But Rep. Weston Newton (R-Beaufort), who has been a proponent of eliminating or reducing the number of enumerated classes protected under the law, argued that the Supreme Court’s recent decision in Bostock v. Clayton County, Georgia — which dealt with employment discrimination — adopted the premise that laws extending protections based on “sex” apply to members of the LGBTQ community.
As such, Newton argued, the proposed hate crimes law can already be interpreted as protecting the LGBTQ community because it contains protections for sex, whereas explicitly enumerating “sexual orientation” could hinder its passage in the limited amount of time before the legislature adjourns in May.
LGBTQ advocates and allies blasted the decision to remove sexual orientation from the list of protected classes, with the Anti-Defamation League saying it was “appalled” at the move.
“Hate crimes targeting South Carolinians because of their sexual orientation or gender would be invisible under State law,” the ADL said in a statement, adding that the changes “not only would jeopardize the safety of some of the State’s most vulnerable populations, but it would severely damage South Carolina’s reputation as a welcoming state. It would send the unmistakable discriminatory message that only some South Carolinians are deserving of hate crime protections.”
Chase Glenn, the executive director of the Alliance for Full Acceptance, issued a statement criticizing the subcommittee’s decision.
“It’s incredibly disappointing to see that legislators today were willing to strip this bill of its provisions to include the LGBTQ community, but we are hopeful that the necessary language will be added back into the bill,” Glenn said. “The FBI has stated that hate crimes against LGBTQ people are on the rise and if we can’t count on our representatives to pass a hate crime bill that actually includes one of the communities most impacted by hate-motivated crimes, then what’s the point of having a hate crime bill?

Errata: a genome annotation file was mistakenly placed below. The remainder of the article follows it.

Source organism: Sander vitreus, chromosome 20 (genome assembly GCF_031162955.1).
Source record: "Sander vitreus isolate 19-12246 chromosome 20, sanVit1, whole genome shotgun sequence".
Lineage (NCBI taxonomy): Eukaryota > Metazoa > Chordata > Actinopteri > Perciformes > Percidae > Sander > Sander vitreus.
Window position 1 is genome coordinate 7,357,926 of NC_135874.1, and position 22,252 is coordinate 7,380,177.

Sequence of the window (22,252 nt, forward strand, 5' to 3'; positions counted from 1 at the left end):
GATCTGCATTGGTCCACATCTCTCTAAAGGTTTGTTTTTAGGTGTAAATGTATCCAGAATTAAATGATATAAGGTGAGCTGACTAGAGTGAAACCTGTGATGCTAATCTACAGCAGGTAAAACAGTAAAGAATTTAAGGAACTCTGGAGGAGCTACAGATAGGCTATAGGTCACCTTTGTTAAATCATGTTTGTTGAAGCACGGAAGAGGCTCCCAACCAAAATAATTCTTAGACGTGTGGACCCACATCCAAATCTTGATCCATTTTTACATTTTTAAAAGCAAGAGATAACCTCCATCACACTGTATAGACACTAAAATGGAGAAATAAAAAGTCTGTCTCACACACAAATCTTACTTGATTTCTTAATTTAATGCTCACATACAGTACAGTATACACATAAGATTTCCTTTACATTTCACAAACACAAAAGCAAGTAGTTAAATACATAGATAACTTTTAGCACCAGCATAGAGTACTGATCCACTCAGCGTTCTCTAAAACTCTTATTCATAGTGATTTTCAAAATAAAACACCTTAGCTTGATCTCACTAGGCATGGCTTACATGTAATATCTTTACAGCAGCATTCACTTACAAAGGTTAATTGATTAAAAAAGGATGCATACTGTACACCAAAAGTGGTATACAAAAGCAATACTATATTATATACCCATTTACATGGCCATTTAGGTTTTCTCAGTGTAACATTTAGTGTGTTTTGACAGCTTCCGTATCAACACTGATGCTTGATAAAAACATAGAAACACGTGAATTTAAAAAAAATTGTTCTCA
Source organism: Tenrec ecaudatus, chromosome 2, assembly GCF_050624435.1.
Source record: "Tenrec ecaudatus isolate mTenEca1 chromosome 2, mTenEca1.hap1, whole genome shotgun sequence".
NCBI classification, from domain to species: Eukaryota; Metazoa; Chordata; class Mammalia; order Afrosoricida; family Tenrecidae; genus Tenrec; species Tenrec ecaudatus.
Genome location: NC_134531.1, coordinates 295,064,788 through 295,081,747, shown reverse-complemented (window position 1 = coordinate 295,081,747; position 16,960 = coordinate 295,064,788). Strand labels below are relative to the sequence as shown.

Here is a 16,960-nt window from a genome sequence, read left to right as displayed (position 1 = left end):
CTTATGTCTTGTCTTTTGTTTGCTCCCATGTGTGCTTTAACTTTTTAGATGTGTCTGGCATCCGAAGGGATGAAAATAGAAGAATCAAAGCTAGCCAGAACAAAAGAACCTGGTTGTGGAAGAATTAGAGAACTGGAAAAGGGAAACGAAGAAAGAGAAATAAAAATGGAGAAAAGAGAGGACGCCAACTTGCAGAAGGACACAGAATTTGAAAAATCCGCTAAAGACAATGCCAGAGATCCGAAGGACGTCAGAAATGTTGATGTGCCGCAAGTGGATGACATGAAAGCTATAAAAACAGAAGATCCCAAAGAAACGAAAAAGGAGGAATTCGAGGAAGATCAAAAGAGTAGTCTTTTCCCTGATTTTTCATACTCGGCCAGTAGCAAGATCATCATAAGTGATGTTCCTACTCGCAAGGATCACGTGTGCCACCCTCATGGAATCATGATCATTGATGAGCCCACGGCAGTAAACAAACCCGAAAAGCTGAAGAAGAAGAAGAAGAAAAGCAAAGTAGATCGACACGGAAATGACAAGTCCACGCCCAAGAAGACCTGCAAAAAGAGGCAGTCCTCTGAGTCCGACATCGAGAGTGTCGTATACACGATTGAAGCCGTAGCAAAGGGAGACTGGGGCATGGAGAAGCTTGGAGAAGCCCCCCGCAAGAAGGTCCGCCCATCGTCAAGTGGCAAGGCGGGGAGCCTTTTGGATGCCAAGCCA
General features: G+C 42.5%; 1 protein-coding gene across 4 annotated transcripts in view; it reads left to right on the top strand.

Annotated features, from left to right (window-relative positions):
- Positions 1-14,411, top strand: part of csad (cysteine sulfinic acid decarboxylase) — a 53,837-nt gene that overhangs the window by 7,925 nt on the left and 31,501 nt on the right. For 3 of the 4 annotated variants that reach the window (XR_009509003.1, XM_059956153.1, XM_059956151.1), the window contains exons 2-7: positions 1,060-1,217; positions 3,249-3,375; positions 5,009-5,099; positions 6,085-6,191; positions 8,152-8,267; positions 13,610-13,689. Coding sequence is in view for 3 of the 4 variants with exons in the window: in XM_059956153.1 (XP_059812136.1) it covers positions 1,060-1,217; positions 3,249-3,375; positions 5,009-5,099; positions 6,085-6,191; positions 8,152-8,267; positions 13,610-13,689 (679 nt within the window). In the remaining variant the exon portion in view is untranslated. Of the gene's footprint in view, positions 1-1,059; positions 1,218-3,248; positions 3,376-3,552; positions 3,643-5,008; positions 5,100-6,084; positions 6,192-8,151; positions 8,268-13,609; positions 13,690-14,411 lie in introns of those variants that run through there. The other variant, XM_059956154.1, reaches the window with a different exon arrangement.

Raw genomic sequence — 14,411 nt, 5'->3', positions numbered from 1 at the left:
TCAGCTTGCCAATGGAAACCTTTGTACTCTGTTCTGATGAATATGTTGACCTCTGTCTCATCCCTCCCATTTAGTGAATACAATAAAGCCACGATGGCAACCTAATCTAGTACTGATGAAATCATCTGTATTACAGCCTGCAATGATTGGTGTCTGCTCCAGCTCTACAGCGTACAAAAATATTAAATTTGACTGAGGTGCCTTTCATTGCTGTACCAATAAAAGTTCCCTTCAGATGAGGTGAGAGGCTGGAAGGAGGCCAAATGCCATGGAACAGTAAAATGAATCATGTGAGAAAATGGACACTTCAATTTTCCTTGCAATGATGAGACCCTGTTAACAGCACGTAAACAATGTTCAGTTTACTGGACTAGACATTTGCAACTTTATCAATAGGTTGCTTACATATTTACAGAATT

“We aren’t asking for a radical piece of legislation. We’re asking that they model the language after federal hate crime legislation that includes both sexual orientation and gender identity,” he added. “We cannot play politics when the lives of LGBTQ people are at stake.”
In a follow-up interview with Metro Weekly, Glenn said he understood legislators’ concerns about being able to pass a bill with enumerated protections for LGBTQ people, but didn’t want to rely — as Newton does — on the assumption that the Supreme Court’s Bostock decision applies to the hate crimes bill.
He noted that lawyers have told him that any LGBTQ protections outside of employment — whether dealing with housing, credit, public accommodations, or hate crimes — will have to be litigated separately.
“If lawmakers want to protect LGBTQ folks from discrimination, it needs to be enumerated in the bill,” he said. “It’s not a safe assumption to make that Bostock would automatically apply. We don’t want to leave it up to interpretation.”